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How Google Deep Dream Works


Neurons in Bits
Those darling vacation pictures turn into nightmare fuel when the algorithm of Deep Dream is applied.
Those darling vacation pictures turn into nightmare fuel when the algorithm of Deep Dream is applied.
Deep Dream upload by HowStuffWorks staff

Computers are inorganic products, so it seems unlikely that they would dream in the same sense as people do. Yet Deep Dream is one isolated example of just how complex computer programs become when paired with data from the human world.

Google's software developers originally conceived and built Deep Dream for the ImageNet Large Scale Visual Recognition Challenge, an annual contest that started in 2010. Each year, dozens of organizations compete to find the most effective ways to automatically detect and classify millions of images. After each event, programmers reevaluate their methods and work to improve their techniques.

Image recognition is a vital component that's mostly missing from our box of Internet tools. Our search engines are geared mostly toward understanding typed keywords and phrases instead of images. That's one reason you have to tag your image collections with keywords like "cat," "house" and "Tommy." Computers simply struggle to identify the content of images with any dependable accuracy. Visual data is cluttered and messy and unfamiliar, all of which makes it difficult for computers to understand.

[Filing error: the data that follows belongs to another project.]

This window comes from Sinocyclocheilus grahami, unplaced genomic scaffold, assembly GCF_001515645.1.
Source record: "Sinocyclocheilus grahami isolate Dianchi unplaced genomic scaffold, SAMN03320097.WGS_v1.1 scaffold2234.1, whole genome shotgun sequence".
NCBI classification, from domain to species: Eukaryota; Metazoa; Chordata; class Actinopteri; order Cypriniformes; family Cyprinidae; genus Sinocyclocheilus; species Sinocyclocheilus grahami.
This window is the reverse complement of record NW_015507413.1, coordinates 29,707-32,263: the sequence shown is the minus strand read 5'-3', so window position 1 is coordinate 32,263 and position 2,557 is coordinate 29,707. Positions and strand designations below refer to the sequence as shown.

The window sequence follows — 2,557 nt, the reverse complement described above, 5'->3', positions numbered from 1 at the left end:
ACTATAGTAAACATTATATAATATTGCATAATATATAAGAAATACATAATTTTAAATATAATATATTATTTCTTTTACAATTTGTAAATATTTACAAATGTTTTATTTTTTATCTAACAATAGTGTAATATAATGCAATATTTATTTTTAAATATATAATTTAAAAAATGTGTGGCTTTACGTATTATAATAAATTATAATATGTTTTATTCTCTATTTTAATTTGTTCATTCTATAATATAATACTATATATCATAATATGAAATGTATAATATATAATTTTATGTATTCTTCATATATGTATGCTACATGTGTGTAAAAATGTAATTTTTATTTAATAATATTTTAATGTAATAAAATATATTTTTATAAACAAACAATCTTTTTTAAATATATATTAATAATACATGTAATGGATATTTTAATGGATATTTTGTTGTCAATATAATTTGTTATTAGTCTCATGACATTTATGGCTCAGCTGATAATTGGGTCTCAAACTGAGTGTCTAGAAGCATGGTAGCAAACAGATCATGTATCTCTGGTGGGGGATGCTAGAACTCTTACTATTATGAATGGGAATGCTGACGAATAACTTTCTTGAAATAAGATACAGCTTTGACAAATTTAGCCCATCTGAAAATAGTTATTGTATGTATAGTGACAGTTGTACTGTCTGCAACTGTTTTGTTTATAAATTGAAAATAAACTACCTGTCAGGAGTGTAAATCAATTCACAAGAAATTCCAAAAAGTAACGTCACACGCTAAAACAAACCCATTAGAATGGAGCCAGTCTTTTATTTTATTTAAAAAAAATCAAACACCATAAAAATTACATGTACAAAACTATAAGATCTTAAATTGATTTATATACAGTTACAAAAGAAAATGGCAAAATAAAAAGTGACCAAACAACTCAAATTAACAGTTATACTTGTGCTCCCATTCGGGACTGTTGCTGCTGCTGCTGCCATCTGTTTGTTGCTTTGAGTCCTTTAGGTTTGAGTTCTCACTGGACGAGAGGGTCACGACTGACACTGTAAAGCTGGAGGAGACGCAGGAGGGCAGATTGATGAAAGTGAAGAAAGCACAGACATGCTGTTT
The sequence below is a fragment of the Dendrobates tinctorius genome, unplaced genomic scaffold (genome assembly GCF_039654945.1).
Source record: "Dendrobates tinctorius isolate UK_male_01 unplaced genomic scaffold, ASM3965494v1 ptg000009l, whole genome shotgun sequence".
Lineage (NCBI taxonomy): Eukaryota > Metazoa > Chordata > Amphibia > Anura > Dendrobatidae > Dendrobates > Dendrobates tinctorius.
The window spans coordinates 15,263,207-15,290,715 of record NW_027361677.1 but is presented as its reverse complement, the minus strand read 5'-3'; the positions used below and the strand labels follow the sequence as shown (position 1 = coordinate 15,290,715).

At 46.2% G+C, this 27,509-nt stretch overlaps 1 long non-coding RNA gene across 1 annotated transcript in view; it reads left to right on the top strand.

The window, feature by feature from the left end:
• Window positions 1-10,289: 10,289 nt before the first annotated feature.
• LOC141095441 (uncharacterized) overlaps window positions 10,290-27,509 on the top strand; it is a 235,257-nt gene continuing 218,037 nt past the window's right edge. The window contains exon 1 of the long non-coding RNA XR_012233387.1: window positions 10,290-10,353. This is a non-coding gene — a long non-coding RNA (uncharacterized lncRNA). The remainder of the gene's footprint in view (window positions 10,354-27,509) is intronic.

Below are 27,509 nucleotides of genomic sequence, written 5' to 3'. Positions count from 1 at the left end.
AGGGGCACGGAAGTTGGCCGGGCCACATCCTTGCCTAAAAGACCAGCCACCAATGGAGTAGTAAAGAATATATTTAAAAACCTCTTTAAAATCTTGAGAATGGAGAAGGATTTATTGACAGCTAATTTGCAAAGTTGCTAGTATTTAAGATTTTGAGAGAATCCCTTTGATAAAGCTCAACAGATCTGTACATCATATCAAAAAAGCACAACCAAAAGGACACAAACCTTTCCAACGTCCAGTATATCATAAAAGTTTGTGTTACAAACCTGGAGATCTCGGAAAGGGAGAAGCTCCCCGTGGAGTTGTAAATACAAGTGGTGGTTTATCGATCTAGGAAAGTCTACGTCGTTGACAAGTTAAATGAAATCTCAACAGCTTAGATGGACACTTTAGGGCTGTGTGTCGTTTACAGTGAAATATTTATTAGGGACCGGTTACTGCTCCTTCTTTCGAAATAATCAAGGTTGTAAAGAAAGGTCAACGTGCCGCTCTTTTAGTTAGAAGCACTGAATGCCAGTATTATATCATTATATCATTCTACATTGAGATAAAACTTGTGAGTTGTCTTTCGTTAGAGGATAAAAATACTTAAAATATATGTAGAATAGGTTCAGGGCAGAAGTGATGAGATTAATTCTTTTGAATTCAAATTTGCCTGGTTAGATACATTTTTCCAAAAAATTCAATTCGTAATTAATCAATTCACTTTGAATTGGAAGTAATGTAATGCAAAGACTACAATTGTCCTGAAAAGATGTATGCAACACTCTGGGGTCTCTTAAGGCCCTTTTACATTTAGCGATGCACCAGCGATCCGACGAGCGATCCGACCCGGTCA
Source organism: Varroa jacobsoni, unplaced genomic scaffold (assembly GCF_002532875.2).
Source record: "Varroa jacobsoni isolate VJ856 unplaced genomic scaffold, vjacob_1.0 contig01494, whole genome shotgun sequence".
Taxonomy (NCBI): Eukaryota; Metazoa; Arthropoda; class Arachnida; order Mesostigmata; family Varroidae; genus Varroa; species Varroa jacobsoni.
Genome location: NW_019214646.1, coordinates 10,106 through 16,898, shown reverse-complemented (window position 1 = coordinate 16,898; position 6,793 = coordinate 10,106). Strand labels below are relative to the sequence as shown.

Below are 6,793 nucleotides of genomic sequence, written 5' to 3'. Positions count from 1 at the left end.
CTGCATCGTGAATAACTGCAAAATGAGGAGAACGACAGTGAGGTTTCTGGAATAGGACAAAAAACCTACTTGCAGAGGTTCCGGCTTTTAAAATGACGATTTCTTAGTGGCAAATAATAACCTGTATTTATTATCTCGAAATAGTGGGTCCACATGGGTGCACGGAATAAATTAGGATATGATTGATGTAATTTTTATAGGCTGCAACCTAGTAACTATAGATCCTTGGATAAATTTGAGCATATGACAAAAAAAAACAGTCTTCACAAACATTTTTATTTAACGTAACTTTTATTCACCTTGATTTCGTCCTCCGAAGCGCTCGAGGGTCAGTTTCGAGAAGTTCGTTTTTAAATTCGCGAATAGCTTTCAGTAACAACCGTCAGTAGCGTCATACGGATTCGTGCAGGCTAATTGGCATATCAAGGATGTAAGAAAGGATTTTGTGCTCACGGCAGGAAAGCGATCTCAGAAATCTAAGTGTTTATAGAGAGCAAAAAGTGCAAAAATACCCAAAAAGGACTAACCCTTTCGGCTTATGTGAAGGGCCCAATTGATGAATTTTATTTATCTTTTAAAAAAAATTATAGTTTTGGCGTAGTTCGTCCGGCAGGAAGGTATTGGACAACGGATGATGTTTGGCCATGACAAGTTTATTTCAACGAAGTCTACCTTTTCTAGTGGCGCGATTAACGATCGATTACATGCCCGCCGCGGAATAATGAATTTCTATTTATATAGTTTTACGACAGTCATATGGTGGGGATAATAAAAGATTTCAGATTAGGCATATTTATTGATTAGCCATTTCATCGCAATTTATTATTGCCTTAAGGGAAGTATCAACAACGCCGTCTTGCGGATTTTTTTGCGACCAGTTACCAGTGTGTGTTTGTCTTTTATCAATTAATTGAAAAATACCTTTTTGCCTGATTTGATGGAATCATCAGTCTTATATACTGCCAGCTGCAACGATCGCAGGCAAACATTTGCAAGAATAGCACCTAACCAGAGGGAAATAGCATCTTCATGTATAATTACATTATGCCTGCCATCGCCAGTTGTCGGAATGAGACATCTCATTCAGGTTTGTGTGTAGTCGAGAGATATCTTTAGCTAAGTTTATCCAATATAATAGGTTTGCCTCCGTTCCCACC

Thanks to projects like Deep Dream, our machines are getting better at seeing the visual world around them. To make Deep Dream work, Google programmers created an artificial neural network (ANN), a type of computer system that can learn on its own. These neural networks are modeled after the functionality of the human brain, which uses more than 100 billion neurons (nerve cells) that transmit the nerve impulses enabling all of our bodily processes.

In a neural network, artificial neurons stand in for biological ones, filtering data in a multitude of ways, over and over again, until the system arrives at some sort of result. In the case of Deep Dream, which typically has between 10 and 30 layers of artificial neurons, that ultimate result is an image.

How does Deep Dream reimagine your photographs, converting them from familiar scenes to computer-art renderings that may haunt your nightmares for years to come?